Anonymous said...

re: anonymous the second, thanks for the coles notes. i think posters around here get the taciturn basics.

re: Brendan, sorry to bust your convenient little theory, but I'm a fan. A fan with benefits. Meaning, I don't swallow everything the author writes unreservedly in some sort of bizarre prep school ritual, nor do I consider him above being called out for publishing a spot of tedium. As Blake said, 'opposition is true friendship.'

A word to the wise. This little atheist/skeptics club would do best to prepare itself to debate not just the religious foot soldier who makes for easy prey, but the much less-easily dispatched conscientious empiricist.

While your best and brightest are still out sandwich-boarding a dualistic rationality that hard core physics deconstructed almost a century ago, the times have moved on to demo to the brave new thinker just how untenable the atheist worldview really is, not least for its arrogant, human-centric tautology given staging in a stadium of inert and entropic garbage.

Meaning, understanding, and intelligence are not brain-events unique to the upright boor. The atheistic rap sheet, canvassing for the existence of nothing but chance and fitness determinism, is just as absurd as literal-lites who posit zoroastrian idols and low-tech patrilineal equity controls.

Dialogue worth having is the kind that's robust enough to consider points au contraire without wingeing after loss of agreement. Or perhaps you really do prefer snorting lines the pish sycophants gleefully massage into text and leave for your dull, confirmatory pleasure.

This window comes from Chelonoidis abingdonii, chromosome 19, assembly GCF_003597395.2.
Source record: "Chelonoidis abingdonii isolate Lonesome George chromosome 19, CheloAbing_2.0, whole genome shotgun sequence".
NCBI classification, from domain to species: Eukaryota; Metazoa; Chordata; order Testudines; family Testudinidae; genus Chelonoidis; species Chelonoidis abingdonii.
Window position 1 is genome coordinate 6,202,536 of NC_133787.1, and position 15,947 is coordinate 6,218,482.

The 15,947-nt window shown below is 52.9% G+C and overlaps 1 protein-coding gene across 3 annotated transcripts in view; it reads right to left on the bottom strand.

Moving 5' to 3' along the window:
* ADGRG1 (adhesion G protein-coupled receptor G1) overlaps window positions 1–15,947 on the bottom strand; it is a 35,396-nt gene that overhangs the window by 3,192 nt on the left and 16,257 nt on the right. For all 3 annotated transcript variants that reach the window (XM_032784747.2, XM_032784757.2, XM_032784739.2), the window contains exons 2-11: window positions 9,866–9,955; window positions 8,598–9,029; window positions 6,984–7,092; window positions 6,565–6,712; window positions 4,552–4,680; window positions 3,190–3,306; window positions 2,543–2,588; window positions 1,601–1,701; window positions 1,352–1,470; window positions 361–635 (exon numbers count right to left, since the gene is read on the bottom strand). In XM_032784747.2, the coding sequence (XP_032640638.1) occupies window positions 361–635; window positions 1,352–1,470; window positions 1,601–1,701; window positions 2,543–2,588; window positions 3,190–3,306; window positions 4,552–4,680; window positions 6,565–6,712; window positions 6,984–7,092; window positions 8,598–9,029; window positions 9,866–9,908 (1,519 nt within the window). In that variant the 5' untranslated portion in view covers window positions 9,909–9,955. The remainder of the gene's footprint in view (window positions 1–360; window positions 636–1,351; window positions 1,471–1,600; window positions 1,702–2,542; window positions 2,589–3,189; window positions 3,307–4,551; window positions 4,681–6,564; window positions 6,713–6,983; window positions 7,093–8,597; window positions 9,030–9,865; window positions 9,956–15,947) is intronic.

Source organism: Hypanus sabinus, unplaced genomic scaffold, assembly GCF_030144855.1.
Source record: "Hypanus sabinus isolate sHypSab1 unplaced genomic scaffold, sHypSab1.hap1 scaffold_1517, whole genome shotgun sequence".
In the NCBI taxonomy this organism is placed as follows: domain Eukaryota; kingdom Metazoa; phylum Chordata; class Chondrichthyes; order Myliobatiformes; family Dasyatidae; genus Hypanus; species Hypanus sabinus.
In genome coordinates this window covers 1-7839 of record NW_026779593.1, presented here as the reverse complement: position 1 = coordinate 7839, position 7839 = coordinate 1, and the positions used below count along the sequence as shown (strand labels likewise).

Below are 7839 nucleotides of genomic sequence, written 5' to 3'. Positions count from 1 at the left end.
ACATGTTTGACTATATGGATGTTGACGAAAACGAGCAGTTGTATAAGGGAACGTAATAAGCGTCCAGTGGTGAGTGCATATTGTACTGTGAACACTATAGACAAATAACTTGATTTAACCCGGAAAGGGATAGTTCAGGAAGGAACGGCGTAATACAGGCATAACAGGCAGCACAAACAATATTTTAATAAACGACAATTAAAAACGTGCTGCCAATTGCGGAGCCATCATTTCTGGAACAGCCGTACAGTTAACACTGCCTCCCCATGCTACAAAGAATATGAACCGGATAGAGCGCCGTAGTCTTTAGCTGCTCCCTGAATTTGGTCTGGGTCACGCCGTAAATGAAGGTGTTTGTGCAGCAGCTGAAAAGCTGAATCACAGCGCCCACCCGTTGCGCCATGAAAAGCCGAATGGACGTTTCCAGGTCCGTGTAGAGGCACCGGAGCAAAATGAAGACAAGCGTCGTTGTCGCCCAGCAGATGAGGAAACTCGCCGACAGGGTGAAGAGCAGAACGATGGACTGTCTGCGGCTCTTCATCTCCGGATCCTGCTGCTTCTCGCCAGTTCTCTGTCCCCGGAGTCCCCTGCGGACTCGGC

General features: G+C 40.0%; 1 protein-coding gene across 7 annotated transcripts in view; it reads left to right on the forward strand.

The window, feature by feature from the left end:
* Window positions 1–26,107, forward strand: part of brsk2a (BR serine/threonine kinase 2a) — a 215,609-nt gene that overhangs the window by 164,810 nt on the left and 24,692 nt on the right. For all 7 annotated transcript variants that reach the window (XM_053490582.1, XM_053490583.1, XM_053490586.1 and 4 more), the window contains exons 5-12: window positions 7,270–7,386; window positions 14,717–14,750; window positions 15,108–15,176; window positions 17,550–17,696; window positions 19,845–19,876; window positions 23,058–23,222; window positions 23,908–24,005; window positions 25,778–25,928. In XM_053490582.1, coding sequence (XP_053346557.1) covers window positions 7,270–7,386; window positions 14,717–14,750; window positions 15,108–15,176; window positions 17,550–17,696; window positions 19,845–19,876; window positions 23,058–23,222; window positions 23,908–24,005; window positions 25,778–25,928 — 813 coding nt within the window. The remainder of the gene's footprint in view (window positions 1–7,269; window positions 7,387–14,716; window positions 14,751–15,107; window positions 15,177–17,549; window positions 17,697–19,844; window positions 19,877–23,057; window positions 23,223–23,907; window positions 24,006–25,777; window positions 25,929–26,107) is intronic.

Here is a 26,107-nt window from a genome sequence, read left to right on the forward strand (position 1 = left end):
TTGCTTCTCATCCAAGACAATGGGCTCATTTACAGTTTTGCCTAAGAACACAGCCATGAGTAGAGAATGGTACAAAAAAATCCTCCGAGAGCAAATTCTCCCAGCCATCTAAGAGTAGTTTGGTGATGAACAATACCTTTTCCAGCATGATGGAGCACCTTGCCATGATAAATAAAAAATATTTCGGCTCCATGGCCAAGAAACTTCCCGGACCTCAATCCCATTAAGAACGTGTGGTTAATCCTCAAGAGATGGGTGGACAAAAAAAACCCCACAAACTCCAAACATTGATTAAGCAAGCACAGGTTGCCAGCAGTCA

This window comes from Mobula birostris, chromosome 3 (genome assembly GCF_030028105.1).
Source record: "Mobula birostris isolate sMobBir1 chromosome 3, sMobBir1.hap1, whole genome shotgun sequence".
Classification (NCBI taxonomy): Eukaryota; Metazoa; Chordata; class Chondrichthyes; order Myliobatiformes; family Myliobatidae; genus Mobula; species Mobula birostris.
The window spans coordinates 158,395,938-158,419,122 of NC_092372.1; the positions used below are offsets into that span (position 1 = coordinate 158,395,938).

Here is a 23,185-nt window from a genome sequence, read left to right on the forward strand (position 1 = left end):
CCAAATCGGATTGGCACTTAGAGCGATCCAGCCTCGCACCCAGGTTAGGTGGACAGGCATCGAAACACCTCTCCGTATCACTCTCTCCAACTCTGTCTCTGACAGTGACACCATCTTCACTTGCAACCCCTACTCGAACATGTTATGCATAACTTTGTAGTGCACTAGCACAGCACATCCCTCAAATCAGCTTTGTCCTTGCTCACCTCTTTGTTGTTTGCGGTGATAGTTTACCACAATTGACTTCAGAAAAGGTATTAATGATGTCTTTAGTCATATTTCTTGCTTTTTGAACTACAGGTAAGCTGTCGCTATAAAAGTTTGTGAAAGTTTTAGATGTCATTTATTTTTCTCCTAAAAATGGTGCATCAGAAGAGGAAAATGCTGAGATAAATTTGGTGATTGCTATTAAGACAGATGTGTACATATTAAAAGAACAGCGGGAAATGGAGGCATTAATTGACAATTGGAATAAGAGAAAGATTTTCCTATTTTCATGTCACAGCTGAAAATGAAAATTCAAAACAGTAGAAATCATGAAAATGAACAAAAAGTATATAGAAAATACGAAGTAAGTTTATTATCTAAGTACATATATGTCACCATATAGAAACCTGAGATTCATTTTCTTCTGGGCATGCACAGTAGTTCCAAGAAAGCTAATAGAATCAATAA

Anonymous said...

@anonymous above

Wait a minute ... fan with "benefits", but you don't swallow it all. Gobbling the knob is fine. Losing a drop or two is a detail we don't need to know about. However, next time, if want an easier ingestion then all you need to say for example is, "I'm a fan, but as Blake said, "'opposition is true friendship.'"

george said...

Some of us just like readable prose.

Anonymous said...

re: anonymous the second: i will take your editorial under advisement, amused by the obvious relish with which you tugged at a penny to get copper wire and some smut talk out of your system! but then collapsing the richness of metaphor into two-dimensional comic strips is something the materialist mind does well.